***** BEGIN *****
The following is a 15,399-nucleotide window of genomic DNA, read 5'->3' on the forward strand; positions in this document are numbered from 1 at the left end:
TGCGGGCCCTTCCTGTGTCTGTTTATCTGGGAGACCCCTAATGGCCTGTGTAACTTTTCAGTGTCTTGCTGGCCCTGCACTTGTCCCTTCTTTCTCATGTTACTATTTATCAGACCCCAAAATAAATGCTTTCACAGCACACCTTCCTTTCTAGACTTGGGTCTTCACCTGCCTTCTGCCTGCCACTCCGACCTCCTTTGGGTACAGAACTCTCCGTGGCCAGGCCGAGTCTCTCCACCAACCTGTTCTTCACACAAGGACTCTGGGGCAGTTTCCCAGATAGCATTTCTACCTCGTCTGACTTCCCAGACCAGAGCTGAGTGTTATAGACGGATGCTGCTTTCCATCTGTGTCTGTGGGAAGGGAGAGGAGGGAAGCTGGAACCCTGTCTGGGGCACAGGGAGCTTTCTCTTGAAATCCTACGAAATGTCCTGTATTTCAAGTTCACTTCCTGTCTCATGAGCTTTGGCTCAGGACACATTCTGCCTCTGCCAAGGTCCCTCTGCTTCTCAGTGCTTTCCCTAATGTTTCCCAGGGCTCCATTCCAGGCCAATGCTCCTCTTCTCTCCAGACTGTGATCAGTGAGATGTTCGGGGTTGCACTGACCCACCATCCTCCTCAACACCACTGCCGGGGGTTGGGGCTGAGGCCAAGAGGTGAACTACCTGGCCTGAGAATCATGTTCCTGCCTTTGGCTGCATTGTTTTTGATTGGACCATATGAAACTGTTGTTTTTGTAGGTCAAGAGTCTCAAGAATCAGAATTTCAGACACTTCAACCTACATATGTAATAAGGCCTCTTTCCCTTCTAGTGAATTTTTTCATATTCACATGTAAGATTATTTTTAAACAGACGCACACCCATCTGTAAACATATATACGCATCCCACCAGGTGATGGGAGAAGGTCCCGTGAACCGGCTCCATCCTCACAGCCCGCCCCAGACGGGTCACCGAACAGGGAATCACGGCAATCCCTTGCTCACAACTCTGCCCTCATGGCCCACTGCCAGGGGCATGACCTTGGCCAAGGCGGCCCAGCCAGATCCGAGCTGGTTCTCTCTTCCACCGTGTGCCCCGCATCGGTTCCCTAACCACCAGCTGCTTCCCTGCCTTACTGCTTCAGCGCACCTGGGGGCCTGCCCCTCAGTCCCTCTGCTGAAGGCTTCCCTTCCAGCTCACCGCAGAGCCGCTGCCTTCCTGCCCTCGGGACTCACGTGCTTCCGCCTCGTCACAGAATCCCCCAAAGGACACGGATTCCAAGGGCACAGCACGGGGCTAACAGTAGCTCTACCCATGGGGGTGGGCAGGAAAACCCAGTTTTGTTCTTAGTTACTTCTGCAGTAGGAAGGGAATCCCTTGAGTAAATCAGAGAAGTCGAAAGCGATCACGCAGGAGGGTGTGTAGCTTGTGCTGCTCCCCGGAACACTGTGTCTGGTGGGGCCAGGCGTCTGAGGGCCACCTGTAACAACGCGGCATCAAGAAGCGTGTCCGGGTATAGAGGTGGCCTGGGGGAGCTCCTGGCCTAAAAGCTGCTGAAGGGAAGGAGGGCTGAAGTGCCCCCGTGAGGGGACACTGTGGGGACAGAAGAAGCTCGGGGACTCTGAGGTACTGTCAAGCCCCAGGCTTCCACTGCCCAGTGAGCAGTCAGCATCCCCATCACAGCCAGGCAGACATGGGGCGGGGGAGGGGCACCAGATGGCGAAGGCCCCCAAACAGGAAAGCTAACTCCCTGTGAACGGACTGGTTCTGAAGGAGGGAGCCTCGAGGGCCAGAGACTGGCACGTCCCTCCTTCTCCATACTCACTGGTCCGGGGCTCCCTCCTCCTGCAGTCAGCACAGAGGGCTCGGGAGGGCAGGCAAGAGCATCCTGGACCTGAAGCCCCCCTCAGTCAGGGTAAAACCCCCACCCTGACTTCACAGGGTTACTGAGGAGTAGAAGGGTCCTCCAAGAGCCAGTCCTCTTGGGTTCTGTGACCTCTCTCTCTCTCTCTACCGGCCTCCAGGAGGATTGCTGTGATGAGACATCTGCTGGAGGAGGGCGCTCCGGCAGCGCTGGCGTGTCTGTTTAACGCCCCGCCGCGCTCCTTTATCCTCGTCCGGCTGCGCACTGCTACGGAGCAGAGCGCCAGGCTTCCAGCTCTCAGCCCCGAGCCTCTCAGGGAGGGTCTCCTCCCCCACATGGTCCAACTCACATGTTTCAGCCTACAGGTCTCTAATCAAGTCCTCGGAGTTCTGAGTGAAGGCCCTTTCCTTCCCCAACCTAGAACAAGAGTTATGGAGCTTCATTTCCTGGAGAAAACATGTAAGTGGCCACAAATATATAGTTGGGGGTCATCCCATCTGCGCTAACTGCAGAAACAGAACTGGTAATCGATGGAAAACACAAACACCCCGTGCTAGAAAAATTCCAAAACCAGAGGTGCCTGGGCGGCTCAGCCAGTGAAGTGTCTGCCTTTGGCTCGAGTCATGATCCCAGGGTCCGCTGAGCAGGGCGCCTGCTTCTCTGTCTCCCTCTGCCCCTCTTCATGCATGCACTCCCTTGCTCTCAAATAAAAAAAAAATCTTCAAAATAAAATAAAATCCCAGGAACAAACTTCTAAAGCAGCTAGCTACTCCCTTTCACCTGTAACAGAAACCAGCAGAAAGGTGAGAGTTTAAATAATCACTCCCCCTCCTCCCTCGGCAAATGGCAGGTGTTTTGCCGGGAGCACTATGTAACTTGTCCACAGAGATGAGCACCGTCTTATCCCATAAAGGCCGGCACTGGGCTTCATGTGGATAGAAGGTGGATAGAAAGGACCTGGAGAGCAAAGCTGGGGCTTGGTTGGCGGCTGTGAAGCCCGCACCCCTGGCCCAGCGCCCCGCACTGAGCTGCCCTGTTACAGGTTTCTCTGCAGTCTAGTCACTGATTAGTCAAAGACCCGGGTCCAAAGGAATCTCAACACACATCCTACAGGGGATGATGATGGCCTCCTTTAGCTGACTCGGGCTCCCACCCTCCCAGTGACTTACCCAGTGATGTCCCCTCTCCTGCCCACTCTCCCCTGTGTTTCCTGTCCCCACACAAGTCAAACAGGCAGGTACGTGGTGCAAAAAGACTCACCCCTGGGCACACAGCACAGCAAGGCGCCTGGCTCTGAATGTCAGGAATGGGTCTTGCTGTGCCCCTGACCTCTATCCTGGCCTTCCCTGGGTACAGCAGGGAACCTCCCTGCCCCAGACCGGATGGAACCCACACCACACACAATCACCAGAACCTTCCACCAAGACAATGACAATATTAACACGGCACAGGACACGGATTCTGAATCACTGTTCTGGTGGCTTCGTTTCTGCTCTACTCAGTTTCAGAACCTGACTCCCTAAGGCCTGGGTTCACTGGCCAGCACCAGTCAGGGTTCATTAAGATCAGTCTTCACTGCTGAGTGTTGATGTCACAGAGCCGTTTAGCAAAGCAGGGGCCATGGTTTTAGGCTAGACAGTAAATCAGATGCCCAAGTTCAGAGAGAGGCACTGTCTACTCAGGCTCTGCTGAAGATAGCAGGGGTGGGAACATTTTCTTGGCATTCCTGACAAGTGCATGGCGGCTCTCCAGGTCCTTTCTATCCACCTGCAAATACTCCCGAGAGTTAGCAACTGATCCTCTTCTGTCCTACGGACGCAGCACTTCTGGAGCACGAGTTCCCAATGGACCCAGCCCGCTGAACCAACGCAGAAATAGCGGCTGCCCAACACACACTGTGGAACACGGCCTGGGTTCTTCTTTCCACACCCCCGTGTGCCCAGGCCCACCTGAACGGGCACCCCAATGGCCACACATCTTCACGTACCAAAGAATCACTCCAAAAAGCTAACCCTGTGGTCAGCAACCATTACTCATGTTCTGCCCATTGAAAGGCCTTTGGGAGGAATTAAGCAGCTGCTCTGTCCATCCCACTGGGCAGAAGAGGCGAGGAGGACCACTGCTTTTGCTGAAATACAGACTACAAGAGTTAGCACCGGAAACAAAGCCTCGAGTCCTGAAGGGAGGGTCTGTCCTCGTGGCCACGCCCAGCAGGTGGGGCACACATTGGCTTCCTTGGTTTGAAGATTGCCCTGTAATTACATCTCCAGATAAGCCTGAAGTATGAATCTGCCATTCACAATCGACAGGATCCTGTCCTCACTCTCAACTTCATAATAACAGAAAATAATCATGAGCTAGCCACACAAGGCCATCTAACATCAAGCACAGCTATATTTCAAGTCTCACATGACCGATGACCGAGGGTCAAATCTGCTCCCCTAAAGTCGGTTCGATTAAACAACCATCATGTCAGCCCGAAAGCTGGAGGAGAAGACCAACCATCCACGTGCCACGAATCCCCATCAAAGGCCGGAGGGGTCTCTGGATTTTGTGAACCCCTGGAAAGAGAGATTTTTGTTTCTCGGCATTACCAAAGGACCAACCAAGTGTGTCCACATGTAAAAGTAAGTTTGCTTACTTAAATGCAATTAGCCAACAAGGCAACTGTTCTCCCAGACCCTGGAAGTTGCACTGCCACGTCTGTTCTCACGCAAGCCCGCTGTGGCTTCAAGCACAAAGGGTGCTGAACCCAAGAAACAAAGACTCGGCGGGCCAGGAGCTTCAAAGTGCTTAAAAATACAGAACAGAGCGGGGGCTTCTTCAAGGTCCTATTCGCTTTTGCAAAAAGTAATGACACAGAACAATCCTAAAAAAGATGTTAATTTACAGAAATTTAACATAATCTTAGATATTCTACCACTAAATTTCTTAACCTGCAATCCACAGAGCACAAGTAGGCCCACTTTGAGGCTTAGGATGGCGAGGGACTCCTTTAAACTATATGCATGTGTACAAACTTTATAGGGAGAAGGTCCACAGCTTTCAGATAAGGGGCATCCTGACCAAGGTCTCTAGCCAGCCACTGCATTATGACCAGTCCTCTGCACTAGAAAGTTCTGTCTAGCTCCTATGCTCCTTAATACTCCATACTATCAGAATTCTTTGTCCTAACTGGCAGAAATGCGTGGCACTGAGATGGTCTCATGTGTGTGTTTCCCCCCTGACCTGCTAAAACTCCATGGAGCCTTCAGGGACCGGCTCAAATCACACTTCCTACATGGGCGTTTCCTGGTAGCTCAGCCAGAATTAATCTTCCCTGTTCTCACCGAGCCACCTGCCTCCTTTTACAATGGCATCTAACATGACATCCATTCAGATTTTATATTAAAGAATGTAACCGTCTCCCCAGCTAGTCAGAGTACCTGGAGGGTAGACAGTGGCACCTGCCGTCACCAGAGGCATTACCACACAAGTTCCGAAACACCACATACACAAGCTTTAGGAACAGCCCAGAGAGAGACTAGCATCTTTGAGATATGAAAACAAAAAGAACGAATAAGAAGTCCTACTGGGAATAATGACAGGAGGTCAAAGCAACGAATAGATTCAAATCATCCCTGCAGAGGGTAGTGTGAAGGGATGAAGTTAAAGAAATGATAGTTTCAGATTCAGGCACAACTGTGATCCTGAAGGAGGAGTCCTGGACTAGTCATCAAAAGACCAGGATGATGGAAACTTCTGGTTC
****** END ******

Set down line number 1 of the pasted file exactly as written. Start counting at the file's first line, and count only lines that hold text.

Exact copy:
The following is a 15,399-nucleotide window of genomic DNA, read 5'->3' on the forward strand; positions in this document are numbered from 1 at the left end: